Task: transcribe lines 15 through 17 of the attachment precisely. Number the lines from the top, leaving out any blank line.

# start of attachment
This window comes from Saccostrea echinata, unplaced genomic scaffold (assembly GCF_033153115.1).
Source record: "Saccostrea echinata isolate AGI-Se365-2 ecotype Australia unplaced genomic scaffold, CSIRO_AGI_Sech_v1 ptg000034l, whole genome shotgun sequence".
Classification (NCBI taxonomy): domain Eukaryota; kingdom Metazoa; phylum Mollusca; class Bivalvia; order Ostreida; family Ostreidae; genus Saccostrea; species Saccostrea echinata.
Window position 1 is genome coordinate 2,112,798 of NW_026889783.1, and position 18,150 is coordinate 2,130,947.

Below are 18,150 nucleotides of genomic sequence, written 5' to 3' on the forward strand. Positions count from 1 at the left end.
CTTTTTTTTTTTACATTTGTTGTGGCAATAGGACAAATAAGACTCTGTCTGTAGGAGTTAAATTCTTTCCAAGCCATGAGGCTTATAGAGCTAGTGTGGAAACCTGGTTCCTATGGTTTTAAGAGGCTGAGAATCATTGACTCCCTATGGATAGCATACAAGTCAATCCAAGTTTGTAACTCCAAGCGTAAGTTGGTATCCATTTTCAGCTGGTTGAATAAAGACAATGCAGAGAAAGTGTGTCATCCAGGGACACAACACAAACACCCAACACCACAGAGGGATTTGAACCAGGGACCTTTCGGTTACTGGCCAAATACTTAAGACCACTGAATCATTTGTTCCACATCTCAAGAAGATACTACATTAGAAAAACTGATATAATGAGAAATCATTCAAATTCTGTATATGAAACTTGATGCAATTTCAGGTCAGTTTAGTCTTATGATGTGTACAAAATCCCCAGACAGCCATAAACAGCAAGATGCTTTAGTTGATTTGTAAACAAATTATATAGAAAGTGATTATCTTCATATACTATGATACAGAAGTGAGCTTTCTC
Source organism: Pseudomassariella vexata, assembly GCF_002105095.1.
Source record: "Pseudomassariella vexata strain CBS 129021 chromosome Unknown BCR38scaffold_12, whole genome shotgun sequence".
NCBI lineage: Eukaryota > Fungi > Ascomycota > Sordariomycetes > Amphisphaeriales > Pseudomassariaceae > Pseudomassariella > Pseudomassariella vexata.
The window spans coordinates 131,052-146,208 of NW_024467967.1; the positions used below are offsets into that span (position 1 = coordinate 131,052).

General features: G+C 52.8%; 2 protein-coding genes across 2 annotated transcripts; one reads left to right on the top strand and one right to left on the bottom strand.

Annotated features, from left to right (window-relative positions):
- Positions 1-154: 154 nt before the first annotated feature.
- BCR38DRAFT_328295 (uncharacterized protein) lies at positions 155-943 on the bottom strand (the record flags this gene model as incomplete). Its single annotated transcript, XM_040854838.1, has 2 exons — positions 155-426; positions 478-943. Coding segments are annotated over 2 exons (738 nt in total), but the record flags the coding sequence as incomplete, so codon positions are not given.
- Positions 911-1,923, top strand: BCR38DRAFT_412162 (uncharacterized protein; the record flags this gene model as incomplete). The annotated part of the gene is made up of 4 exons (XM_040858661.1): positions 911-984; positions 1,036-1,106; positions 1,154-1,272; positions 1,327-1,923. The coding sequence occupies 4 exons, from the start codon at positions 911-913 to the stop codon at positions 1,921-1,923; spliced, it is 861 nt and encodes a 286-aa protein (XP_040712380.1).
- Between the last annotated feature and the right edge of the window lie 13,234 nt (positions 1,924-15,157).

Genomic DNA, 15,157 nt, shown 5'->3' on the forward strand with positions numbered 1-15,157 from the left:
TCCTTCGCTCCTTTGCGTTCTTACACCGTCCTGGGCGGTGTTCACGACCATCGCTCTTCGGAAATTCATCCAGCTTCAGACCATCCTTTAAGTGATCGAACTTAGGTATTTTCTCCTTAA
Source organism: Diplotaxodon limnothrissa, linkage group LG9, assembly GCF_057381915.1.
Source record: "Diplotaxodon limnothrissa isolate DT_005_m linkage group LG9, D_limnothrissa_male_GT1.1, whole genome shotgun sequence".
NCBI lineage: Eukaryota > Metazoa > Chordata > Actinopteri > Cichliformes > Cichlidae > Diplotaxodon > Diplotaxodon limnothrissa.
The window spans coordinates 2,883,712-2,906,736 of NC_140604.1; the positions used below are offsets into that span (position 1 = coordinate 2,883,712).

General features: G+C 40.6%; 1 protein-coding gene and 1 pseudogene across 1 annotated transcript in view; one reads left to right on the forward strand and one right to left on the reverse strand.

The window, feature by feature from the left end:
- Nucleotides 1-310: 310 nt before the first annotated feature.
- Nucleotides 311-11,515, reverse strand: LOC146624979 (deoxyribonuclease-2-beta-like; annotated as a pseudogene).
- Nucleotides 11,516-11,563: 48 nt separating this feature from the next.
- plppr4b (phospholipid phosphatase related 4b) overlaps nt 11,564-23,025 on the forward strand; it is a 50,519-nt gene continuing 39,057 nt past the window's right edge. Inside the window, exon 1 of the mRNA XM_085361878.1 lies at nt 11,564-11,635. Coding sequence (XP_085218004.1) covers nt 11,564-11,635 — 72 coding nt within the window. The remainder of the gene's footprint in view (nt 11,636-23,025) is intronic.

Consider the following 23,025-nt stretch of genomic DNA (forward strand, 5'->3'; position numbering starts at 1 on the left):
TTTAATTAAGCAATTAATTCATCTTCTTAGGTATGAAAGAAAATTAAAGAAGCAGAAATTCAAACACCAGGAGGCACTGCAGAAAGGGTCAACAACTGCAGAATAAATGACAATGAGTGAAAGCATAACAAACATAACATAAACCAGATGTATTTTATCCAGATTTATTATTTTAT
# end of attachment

- Positions 911-1,923, top strand: BCR38DRAFT_412162 (uncharacterized protein; the record flags this gene model as incomplete). The annotated part of the gene is made up of 4 exons (XM_040858661.1): positions 911-984; positions 1,036-1,106; positions 1,154-1,272; positions 1,327-1,923. The coding sequence occupies 4 exons, from the start codon at positions 911-913 to the stop codon at positions 1,921-1,923; spliced, it is 861 nt and encodes a 286-aa protein (XP_040712380.1).
- Between the last annotated feature and the right edge of the window lie 13,234 nt (positions 1,924-15,157).

Genomic DNA, 15,157 nt, shown 5'->3' on the forward strand with positions numbered 1-15,157 from the left: